Roosevelt has a new school superintendent -- the first chosen locally since the state's takeover of the district 11 years ago.
The incoming schools chief, Deborah Wortham, 64, is an educator often cited for a selfless dedication to students' intellectual development.
Several years ago, admirers recall, Wortham turned down a $95,000 bonus offered by another district on the ground that raising academic achievement should be reward enough.
Tuesday, Wortham, who lives in York, Pa., was in Roosevelt to tour the district's recently renovated schools -- a key objective of the state's 2002 takeover. She assumes control on July 1, the same date that the 2,700-student district regains its autonomy.
Under Albany's control, state education officials had the final say over key appointments, including the current superintendent, Robert-Wayne Harris. Wortham Tuesday praised her predecessor, who has served since 2007.
"I view the upcoming transition from state oversight as a golden opportunity to show the world what our faculty and students are truly capable of achieving," Wortham said in a statement.
In an interview, Wortham elaborated on her views regarding educators' obligations to students. The idea of service, she said, was instilled by an older sister, now deceased, who encouraged her pursuit of career goals in college, even though that meant leaving the family home in Chicago, where she was helping the sister cope with multiple sclerosis.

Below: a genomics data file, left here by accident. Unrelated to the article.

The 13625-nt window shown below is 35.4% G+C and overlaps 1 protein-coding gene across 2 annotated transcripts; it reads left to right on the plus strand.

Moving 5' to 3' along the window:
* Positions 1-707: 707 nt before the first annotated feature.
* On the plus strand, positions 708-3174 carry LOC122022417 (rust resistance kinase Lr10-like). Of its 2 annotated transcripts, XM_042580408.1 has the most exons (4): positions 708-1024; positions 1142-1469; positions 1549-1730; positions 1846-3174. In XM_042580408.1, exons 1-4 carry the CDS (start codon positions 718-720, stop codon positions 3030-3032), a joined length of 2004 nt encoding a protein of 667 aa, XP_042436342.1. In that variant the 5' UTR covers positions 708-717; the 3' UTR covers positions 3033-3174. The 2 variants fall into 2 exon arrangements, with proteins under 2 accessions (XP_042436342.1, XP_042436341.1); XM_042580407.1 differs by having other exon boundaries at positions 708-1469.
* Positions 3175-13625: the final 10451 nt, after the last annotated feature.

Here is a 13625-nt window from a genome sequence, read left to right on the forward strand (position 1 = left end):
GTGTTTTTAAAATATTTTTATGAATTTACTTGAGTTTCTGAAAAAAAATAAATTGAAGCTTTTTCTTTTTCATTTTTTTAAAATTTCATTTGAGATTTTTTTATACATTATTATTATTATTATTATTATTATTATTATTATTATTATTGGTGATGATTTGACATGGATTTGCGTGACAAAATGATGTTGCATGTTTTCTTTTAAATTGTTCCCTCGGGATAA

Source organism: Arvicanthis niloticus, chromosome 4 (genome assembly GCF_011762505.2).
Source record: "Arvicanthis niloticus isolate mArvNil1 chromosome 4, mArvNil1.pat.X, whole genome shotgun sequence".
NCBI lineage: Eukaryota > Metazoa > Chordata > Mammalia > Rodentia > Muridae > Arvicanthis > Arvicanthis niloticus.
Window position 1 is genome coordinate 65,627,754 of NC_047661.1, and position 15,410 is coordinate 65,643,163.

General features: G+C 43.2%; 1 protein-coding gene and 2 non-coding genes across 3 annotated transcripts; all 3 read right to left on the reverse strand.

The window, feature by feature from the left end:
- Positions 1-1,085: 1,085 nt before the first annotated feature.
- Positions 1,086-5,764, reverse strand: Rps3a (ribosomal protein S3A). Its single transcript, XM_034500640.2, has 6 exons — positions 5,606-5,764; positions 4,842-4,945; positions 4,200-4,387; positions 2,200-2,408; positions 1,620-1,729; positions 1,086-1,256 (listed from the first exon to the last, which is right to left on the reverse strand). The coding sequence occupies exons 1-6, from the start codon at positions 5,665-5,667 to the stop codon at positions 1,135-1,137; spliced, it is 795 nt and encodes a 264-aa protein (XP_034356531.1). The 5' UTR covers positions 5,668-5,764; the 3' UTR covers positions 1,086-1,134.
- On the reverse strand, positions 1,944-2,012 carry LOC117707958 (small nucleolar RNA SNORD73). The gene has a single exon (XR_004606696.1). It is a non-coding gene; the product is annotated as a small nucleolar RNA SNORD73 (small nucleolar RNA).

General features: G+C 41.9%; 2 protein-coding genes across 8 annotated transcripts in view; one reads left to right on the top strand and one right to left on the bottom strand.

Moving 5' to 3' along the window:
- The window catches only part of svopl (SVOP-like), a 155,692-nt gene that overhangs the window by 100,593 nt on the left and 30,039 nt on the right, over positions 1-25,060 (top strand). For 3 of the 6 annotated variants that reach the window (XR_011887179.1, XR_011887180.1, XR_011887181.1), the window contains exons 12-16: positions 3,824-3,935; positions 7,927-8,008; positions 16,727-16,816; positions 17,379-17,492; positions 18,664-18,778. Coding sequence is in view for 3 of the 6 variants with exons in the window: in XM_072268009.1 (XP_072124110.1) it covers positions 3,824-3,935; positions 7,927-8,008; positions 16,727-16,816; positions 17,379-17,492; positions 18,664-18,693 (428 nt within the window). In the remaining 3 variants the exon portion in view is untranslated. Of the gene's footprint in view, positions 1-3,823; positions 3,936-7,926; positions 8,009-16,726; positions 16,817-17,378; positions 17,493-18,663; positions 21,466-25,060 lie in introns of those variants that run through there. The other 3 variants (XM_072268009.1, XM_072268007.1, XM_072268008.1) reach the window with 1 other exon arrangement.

"Be the best that you can be -- that's the message to the kids," Wortham said.
It's not just rhetoric, supporters say. For 40 years, Wortham has taken on academic challenges in struggling districts -- first as an elementary teacher and administrator in Baltimore; more recently, as a superintendent in two smaller Pennsylvania systems.
- Bachelor’s in elementary education; University of Wisconsin, Madison
- Master’s in reading; Morgan State University, Baltimore, Md.
- Educational doctorate in leadership; Nova Southeastern University, Fort Lauderdale, Fla.
- 36 years in the Baltimore school system as a teacher, grade chairwoman, assistant principal, principal, director of professional development and area academic officer for 24 schools.
- Superintendent, Steelton-Highspire school district in Pennsylvania; June 2008 to June 2010. Resigned to care for husband, who was being treated for cancer and has since recovered.
- Superintendent, York City, Pa., school district; June 2011 to May 15. Resigned to become Roosevelt superintendent.